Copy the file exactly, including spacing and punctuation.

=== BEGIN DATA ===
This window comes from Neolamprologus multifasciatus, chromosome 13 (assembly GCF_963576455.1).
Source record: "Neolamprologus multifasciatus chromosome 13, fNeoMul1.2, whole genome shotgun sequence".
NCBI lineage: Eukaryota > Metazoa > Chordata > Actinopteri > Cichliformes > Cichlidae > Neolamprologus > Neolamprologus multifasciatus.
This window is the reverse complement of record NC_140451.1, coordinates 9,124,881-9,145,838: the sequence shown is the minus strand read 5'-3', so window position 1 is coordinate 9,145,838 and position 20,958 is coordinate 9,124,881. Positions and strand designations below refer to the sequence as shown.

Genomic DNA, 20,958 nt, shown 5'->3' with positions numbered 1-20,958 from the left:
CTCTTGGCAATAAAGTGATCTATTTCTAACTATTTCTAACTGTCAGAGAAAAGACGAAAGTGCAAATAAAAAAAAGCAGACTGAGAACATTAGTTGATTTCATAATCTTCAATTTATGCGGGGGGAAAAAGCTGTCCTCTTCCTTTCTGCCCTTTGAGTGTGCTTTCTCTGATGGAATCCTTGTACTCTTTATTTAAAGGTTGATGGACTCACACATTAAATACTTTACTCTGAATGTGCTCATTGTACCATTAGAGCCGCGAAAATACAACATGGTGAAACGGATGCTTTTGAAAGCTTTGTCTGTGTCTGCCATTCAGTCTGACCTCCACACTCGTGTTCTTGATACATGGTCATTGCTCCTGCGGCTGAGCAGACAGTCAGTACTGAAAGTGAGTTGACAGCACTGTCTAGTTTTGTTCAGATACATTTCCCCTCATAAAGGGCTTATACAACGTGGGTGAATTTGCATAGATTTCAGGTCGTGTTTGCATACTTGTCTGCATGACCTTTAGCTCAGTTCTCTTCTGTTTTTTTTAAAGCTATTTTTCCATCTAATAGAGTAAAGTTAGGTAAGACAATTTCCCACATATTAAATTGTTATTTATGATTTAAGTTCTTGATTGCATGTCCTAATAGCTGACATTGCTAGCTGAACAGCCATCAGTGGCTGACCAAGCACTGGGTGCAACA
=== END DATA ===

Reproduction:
This window comes from Neolamprologus multifasciatus, chromosome 13 (assembly GCF_963576455.1).
Source record: "Neolamprologus multifasciatus chromosome 13, fNeoMul1.2, whole genome shotgun sequence".
NCBI lineage: Eukaryota > Metazoa > Chordata > Actinopteri > Cichliformes > Cichlidae > Neolamprologus > Neolamprologus multifasciatus.
This window is the reverse complement of record NC_140451.1, coordinates 9,124,881-9,145,838: the sequence shown is the minus strand read 5'-3', so window position 1 is coordinate 9,145,838 and position 20,958 is coordinate 9,124,881. Positions and strand designations below refer to the sequence as shown.

Genomic DNA, 20,958 nt, shown 5'->3' with positions numbered 1-20,958 from the left:
CTCTTGGCAATAAAGTGATCTATTTCTAACTATTTCTAACTGTCAGAGAAAAGACGAAAGTGCAAATAAAAAAAAGCAGACTGAGAACATTAGTTGATTTCATAATCTTCAATTTATGCGGGGGGAAAAAGCTGTCCTCTTCCTTTCTGCCCTTTGAGTGTGCTTTCTCTGATGGAATCCTTGTACTCTTTATTTAAAGGTTGATGGACTCACACATTAAATACTTTACTCTGAATGTGCTCATTGTACCATTAGAGCCGCGAAAATACAACATGGTGAAACGGATGCTTTTGAAAGCTTTGTCTGTGTCTGCCATTCAGTCTGACCTCCACACTCGTGTTCTTGATACATGGTCATTGCTCCTGCGGCTGAGCAGACAGTCAGTACTGAAAGTGAGTTGACAGCACTGTCTAGTTTTGTTCAGATACATTTCCCCTCATAAAGGGCTTATACAACGTGGGTGAATTTGCATAGATTTCAGGTCGTGTTTGCATACTTGTCTGCATGACCTTTAGCTCAGTTCTCTTCTGTTTTTTTTAAAGCTATTTTTCCATCTAATAGAGTAAAGTTAGGTAAGACAATTTCCCACATATTAAATTGTTATTTATGATTTAAGTTCTTGATTGCATGTCCTAATAGCTGACATTGCTAGCTGAACAGCCATCAGTGGCTGACCAAGCACTGGGTGCAACA